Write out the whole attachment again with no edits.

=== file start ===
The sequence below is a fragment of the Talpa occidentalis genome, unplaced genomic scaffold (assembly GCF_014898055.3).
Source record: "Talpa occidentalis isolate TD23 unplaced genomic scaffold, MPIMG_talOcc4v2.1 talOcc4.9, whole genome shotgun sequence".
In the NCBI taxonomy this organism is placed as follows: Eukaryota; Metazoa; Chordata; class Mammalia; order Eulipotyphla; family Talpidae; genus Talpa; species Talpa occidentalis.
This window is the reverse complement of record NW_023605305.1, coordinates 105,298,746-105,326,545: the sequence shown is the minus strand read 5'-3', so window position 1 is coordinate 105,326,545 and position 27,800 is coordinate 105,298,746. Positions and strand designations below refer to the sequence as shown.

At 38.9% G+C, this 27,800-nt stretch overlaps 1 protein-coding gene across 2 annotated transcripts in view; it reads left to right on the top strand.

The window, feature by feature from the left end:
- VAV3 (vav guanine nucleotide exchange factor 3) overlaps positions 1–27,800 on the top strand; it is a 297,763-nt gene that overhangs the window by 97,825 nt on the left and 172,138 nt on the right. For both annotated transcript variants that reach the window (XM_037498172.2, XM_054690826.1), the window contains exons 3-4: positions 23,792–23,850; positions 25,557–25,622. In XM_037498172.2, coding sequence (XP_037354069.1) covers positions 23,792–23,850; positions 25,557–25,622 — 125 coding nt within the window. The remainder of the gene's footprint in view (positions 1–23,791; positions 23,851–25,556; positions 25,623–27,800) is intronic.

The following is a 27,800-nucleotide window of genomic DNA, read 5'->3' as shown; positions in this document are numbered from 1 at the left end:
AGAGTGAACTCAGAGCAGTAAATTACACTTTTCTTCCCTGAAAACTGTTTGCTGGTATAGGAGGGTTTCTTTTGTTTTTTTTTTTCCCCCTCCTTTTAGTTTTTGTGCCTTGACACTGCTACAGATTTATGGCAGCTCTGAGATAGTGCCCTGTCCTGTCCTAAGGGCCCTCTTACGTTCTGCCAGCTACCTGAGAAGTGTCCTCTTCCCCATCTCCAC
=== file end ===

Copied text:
The sequence below is a fragment of the Talpa occidentalis genome, unplaced genomic scaffold (assembly GCF_014898055.3).
Source record: "Talpa occidentalis isolate TD23 unplaced genomic scaffold, MPIMG_talOcc4v2.1 talOcc4.9, whole genome shotgun sequence".
In the NCBI taxonomy this organism is placed as follows: Eukaryota; Metazoa; Chordata; class Mammalia; order Eulipotyphla; family Talpidae; genus Talpa; species Talpa occidentalis.
This window is the reverse complement of record NW_023605305.1, coordinates 105,298,746-105,326,545: the sequence shown is the minus strand read 5'-3', so window position 1 is coordinate 105,326,545 and position 27,800 is coordinate 105,298,746. Positions and strand designations below refer to the sequence as shown.

At 38.9% G+C, this 27,800-nt stretch overlaps 1 protein-coding gene across 2 annotated transcripts in view; it reads left to right on the top strand.

The window, feature by feature from the left end:
- VAV3 (vav guanine nucleotide exchange factor 3) overlaps positions 1–27,800 on the top strand; it is a 297,763-nt gene that overhangs the window by 97,825 nt on the left and 172,138 nt on the right. For both annotated transcript variants that reach the window (XM_037498172.2, XM_054690826.1), the window contains exons 3-4: positions 23,792–23,850; positions 25,557–25,622. In XM_037498172.2, coding sequence (XP_037354069.1) covers positions 23,792–23,850; positions 25,557–25,622 — 125 coding nt within the window. The remainder of the gene's footprint in view (positions 1–23,791; positions 23,851–25,556; positions 25,623–27,800) is intronic.

The following is a 27,800-nucleotide window of genomic DNA, read 5'->3' as shown; positions in this document are numbered from 1 at the left end:
AGAGTGAACTCAGAGCAGTAAATTACACTTTTCTTCCCTGAAAACTGTTTGCTGGTATAGGAGGGTTTCTTTTGTTTTTTTTTTTCCCCCTCCTTTTAGTTTTTGTGCCTTGACACTGCTACAGATTTATGGCAGCTCTGAGATAGTGCCCTGTCCTGTCCTAAGGGCCCTCTTACGTTCTGCCAGCTACCTGAGAAGTGTCCTCTTCCCCATCTCCAC